RICHIE Crampton is preparing to take on Hot Rod Drag Week 2017 in a ’57 Chevy wagon he’s piecing together at his workplace, Lucas Oil Race Fabrication in Brownsburg, Indiana.
The Adelaide-born mechanic-turned-driver lost his seat in the NHRA’s Top Fuel ranks when Morgan Lucas Racing made the decision to cease racing at the end of last year, and while he hasn’t managed to land another full-time ride, he has been keeping busy. He still works turning spanners for the Lucas family, and in early May he’ll return to Australia to race Top Fuel on home soil for the first time in the Lamattina Racing car at the Nitro Thunder event in Sydney. On top of that, he’s building a wild ride to carry him through Drag Week this September.
“I’ve kind of reverted to what I did before and during the stint when I was driving, which is building race cars,” says Richie. “What was our in-house race shop has become a business, and that’s given me the flexibility to do things like come to Australia in May. Whereas if I had joined another NHRA team at a crew level I would’ve been locked in for the year and probably wouldn’t have had a lot of options. So I’m in a not-bad place.”
After a bit of soul searching, Richie made the decision to build a car to compete in Drag Week; a slight return to his early days racing his seven-second FC Holden wagon at AIR.
“Once everything transpired last November and I found out I wasn’t going to be racing full-time, I really started looking at what I wanted to do, and at the end of the day, I’m a car guy,” he says. “I wanted to get back to the grassroots and build something to go have fun with. I’ve been a huge fan of Drag Week, and now for the first time in 15 years I’m going to have the time and the ability to compete in it. It’s an exciting project.”
Richie located his ’57 Chevy survivor on Craigslist and trekked north to South Bend, Indiana, home of the Studebaker. It was mid-December, the temperature was below zero, and the car was covered in snow.
“Some guy had dragged it up from Dallas intending to restore it but then decided it was too much,” explains Richie. “And honestly, looking at the body on it, he would have had his work cut out for him. Being that I just wanted to cut it down to sill panels and get the shell off it, it was perfect for me. So we got it back home to Indy and waited for the snow to melt off it so we could see what we’d bought.”
Richie intends on retaining the car’s outward charms, including all the steel and that fabulous patina-afflicted paintwork. “Every bit of ’57 Chevy sheet metal is going to remain – doors, fenders, bonnet, tailgate, probably even the bumpers, as stupid as that is because they’re so frickin’ heavy,” he says. “I’ve got no intentions to paint it; I really like the look of it. Being a Dallas car originally, every time I shut a door, more dust appears. It’s the dustiest car I’ve ever seen. But it’s solid.”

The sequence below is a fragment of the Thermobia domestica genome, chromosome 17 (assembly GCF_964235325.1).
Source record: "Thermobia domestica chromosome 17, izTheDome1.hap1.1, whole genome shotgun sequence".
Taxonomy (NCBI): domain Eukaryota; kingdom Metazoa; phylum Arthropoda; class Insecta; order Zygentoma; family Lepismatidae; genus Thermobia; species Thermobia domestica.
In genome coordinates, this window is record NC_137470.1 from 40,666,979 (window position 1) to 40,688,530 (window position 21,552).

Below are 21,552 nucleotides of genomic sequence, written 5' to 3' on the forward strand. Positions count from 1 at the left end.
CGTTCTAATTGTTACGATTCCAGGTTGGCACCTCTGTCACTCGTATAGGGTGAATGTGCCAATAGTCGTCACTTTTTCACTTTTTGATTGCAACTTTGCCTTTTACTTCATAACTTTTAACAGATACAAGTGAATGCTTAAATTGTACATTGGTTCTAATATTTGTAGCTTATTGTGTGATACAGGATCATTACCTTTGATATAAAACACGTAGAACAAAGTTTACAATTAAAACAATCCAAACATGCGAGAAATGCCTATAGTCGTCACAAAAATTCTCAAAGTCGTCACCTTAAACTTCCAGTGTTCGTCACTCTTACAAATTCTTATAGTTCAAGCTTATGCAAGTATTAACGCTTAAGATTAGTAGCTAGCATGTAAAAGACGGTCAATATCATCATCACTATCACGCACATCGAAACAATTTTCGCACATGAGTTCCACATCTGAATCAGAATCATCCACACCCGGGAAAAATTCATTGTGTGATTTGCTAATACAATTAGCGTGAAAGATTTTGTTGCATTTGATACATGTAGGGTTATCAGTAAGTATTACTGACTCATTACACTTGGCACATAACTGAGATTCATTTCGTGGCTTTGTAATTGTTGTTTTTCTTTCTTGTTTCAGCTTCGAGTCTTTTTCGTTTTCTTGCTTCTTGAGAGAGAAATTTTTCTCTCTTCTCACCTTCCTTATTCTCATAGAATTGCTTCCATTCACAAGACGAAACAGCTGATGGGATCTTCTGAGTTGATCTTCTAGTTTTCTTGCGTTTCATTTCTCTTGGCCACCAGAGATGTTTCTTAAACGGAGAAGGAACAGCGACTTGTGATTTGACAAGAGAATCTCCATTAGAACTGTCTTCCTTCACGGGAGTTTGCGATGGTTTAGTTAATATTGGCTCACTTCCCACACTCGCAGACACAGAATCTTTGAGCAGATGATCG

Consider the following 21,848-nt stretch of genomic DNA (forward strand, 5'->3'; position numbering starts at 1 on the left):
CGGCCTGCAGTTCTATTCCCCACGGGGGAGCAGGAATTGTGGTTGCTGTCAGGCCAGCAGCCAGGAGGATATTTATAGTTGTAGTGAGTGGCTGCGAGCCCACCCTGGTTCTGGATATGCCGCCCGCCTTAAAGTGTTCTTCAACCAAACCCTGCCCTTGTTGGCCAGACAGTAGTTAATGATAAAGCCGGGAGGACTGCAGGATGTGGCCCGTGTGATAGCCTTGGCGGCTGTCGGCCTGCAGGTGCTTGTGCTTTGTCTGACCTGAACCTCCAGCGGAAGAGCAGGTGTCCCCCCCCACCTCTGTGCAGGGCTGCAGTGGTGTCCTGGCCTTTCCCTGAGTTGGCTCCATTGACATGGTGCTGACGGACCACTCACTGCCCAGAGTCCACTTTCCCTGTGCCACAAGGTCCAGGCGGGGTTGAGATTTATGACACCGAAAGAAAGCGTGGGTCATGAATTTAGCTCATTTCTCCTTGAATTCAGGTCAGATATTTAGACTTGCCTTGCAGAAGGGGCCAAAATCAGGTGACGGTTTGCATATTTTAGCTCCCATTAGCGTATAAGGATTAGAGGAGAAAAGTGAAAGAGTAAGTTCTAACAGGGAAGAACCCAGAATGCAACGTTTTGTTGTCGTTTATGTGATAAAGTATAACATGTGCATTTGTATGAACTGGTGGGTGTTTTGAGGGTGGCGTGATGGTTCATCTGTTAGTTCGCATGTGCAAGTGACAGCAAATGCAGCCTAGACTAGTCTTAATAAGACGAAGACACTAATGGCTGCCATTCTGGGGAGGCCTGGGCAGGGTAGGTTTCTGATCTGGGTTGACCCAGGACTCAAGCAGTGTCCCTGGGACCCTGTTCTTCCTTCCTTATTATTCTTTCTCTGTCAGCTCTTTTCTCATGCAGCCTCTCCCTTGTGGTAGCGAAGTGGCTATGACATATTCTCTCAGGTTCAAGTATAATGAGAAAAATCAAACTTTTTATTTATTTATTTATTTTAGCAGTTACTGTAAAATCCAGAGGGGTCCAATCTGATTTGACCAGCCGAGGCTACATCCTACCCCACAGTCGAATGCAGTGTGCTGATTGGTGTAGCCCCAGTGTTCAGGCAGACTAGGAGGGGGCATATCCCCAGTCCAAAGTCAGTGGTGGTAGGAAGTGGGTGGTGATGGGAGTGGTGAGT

The body sits over a SFI-spec 25.3B full-tube chrome-moly chassis built by Richie and his good mate, Swedish drag racer and fabricator Jonnie Lindberg, and will be certified to run as fast as 6.5sec. Already sorted is the Strange Engineering double-adjustable front struts and brakes and the Flaming River Pinto-style steering rack. The rear end is an RJ Race Cars four-link with RJ two-inch sway bar and Strange double-adjustable coil-overs. While Strange sheet metal rear end housing with Strange floaters and 40-spline axles will be fixing to turn the 15-inch Sander Engineering bead lock rear wheels fitted with 16x33 Hoosier slicks, which Richie has already done the tub work to accommodate.
At this stage he’s still negotiating with benevolent engine makers to hopefully seal a deal on a donk, but whatever winds up powering the car, it’s almost certain to be twin turbocharged and running on E85.
“It should be fun to drive,” says Richie. “It’s been a while since I’ve raced a short wheelbase drag car. I think it’s going to be every bit as exciting as the Top Fuel stuff if I can get the thing to run as I want to.
“If I can runs eights and finish the whole week, I’ll be happy. But deep down, hell yeah, I wanna run sevens! My best in the FC was 7.65, so if I can get somewhere around there I would be real happy.”
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Street Machine is the bible of Aussie modified auto culture, celebrating wild muscle cars, customs and hot rods – and the incredible humans who create them.
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